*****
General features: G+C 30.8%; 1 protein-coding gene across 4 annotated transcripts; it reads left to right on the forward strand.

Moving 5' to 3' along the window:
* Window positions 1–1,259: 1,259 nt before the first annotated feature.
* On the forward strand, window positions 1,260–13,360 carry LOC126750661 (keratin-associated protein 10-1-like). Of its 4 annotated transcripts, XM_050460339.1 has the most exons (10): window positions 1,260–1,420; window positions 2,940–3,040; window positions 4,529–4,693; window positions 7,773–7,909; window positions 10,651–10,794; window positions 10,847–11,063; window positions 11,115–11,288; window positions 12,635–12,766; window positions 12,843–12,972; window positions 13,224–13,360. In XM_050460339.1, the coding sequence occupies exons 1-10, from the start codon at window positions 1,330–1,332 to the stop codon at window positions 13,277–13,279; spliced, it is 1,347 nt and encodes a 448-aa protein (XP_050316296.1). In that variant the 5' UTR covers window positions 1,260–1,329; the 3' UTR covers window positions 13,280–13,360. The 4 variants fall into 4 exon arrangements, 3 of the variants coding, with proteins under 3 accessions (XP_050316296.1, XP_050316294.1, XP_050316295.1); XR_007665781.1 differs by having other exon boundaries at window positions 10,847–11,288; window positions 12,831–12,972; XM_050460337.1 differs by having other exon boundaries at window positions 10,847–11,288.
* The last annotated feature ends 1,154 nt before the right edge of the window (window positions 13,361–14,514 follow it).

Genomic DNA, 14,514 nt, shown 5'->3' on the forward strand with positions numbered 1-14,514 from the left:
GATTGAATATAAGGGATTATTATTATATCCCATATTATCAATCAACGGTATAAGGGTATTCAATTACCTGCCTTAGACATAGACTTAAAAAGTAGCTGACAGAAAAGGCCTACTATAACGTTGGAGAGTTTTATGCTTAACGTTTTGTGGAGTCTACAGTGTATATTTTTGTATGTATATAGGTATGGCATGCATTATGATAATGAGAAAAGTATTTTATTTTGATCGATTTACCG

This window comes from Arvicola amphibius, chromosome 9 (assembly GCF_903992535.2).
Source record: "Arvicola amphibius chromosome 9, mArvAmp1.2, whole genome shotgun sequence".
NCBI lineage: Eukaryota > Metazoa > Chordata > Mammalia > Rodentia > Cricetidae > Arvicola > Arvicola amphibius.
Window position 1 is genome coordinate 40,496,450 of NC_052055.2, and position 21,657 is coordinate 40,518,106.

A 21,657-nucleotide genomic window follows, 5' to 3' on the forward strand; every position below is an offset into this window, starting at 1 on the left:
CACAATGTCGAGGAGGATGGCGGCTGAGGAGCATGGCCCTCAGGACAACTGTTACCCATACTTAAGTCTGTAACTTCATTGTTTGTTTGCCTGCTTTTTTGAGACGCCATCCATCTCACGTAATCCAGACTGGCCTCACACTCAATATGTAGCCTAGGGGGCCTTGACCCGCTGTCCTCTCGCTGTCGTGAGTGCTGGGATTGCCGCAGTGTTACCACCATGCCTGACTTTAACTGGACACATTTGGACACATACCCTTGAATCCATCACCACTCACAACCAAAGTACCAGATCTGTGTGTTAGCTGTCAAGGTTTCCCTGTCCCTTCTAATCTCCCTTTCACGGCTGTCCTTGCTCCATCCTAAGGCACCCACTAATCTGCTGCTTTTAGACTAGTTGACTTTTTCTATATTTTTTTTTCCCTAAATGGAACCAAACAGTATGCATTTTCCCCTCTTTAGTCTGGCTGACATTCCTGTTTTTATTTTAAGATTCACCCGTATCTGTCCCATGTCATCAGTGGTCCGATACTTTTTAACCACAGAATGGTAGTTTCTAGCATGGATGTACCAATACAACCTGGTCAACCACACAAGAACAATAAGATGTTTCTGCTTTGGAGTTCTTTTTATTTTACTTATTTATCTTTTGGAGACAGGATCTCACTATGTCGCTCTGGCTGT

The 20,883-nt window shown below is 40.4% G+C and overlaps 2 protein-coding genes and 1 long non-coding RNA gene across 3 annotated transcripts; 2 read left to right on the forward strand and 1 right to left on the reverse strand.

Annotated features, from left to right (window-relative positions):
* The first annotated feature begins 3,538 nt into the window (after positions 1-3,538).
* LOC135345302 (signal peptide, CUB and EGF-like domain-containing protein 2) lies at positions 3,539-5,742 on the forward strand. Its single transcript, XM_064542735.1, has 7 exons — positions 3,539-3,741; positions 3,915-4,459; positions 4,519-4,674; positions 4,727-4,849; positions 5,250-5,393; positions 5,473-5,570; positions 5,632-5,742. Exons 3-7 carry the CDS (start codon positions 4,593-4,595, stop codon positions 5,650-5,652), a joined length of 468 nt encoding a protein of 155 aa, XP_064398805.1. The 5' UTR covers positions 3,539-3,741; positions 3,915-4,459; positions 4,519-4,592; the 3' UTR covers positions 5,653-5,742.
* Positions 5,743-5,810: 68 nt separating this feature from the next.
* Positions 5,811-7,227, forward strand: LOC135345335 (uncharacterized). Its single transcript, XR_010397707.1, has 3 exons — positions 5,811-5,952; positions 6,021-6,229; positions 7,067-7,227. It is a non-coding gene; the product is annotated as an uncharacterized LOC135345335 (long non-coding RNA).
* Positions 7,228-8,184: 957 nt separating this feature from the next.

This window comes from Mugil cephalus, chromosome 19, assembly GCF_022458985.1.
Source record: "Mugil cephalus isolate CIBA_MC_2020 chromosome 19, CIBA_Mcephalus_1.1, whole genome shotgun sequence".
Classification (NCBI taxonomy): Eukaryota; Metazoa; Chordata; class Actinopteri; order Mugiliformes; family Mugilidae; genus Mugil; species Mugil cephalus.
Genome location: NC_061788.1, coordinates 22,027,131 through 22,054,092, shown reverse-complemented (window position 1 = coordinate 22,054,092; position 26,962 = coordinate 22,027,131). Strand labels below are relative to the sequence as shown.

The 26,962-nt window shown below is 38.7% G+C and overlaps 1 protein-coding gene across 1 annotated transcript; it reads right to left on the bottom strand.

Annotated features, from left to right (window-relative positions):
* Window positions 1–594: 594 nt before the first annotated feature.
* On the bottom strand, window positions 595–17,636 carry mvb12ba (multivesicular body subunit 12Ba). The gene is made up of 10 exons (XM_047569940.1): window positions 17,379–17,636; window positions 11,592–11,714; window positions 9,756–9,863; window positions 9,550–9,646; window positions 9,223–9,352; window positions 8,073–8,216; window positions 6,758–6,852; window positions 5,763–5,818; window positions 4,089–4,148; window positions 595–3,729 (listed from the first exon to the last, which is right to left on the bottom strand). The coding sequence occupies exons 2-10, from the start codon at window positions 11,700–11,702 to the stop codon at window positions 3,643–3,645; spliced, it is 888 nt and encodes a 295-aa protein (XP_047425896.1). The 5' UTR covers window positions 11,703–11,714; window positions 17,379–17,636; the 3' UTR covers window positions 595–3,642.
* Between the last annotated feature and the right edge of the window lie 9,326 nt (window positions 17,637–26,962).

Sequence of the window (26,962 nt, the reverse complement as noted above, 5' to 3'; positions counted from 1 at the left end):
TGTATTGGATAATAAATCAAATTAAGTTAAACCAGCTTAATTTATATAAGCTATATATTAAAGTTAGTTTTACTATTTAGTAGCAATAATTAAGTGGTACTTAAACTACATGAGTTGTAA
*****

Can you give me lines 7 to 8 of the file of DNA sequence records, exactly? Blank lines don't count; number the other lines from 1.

GATTGAATATAAGGGATTATTATTATATCCCATATTATCAATCAACGGTATAAGGGTATTCAATTACCTGCCTTAGACATAGACTTAAAAAGTAGCTGACAGAAAAGGCCTACTATAACGTTGGAGAGTTTTATGCTTAACGTTTTGTGGAGTCTACAGTGTATATTTTTGTATGTATATAGGTATGGCATGCATTATGATAATGAGAAAAGTATTTTATTTTGATCGATTTACCG

This window comes from Arvicola amphibius, chromosome 9 (assembly GCF_903992535.2).